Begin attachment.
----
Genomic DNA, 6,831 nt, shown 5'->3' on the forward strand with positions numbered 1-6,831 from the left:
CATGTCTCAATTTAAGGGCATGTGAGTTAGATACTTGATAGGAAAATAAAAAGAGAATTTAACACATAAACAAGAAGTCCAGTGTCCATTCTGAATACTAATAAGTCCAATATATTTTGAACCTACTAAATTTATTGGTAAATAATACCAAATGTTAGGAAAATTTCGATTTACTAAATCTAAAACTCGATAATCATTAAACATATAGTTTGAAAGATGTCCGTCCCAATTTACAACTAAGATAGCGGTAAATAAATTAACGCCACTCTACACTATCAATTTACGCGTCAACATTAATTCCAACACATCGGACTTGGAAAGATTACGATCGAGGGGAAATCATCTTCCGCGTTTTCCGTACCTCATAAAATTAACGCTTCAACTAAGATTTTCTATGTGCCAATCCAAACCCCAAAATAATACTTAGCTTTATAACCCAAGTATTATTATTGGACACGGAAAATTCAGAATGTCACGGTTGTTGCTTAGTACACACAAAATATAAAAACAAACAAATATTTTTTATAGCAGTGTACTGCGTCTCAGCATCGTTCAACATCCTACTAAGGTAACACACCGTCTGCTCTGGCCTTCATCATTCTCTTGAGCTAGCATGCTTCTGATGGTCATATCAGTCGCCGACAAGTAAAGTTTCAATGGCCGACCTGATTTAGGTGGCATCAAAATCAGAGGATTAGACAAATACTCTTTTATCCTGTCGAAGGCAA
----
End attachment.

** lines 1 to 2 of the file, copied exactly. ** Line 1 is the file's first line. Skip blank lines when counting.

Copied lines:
Genomic DNA, 6,831 nt, shown 5'->3' on the forward strand with positions numbered 1-6,831 from the left:
CATGTCTCAATTTAAGGGCATGTGAGTTAGATACTTGATAGGAAAATAAAAAGAGAATTTAACACATAAACAAGAAGTCCAGTGTCCATTCTGAATACTAATAAGTCCAATATATTTTGAACCTACTAAATTTATTGGTAAATAATACCAAATGTTAGGAAAATTTCGATTTACTAAATCTAAAACTCGATAATCATTAAACATATAGTTTGAAAGATGTCCGTCCCAATTTACAACTAAGATAGCGGTAAATAAATTAACGCCACTCTACACTATCAATTTACGCGTCAACATTAATTCCAACACATCGGACTTGGAAAGATTACGATCGAGGGGAAATCATCTTCCGCGTTTTCCGTACCTCATAAAATTAACGCTTCAACTAAGATTTTCTATGTGCCAATCCAAACCCCAAAATAATACTTAGCTTTATAACCCAAGTATTATTATTGGACACGGAAAATTCAGAATGTCACGGTTGTTGCTTAGTACACACAAAATATAAAAACAAACAAATATTTTTTATAGCAGTGTACTGCGTCTCAGCATCGTTCAACATCCTACTAAGGTAACACACCGTCTGCTCTGGCCTTCATCATTCTCTTGAGCTAGCATGCTTCTGATGGTCATATCAGTCGCCGACAAGTAAAGTTTCAATGGCCGACCTGATTTAGGTGGCATCAAAATCAGAGGATTAGACAAATACTCTTTTATCCTGTCGAAGGCAA